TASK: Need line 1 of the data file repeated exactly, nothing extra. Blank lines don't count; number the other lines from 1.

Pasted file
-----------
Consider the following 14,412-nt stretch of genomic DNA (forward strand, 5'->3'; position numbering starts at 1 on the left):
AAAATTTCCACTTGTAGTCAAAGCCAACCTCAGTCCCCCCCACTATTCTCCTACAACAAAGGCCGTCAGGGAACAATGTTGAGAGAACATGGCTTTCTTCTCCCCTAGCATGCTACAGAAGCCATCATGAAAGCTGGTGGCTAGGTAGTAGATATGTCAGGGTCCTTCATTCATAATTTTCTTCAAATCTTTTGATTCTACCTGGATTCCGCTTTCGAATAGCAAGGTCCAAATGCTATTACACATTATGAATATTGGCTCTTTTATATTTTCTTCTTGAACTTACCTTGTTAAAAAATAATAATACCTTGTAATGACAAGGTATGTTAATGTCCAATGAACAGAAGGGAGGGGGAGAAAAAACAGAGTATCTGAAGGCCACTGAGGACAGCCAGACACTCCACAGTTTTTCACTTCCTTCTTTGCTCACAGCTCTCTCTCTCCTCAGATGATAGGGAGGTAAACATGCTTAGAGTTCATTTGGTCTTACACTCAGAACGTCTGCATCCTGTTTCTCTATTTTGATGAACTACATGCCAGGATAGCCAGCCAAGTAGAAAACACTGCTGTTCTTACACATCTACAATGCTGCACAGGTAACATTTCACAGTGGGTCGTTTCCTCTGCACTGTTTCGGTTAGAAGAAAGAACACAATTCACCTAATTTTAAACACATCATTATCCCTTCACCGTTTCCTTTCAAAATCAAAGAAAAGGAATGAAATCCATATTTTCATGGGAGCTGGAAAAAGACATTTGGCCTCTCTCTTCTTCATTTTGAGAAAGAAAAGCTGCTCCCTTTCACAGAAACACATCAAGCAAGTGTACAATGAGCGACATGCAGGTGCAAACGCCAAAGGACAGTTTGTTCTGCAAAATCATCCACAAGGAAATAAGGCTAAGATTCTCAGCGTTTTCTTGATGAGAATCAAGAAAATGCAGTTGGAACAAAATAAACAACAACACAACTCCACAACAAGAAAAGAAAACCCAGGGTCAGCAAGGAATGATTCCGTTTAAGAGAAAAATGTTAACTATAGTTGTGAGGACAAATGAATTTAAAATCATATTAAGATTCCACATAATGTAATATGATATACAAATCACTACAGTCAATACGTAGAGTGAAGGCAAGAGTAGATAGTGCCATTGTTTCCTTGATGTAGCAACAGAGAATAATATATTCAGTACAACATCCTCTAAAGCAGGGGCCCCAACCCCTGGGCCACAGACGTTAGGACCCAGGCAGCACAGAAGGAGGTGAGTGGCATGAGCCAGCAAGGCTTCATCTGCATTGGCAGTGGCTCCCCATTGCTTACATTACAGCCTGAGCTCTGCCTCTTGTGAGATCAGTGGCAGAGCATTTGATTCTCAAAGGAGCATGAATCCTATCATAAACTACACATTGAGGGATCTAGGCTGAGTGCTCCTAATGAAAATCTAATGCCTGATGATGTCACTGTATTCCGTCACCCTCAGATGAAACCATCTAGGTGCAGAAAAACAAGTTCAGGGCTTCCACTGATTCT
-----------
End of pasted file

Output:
Consider the following 14,412-nt stretch of genomic DNA (forward strand, 5'->3'; position numbering starts at 1 on the left):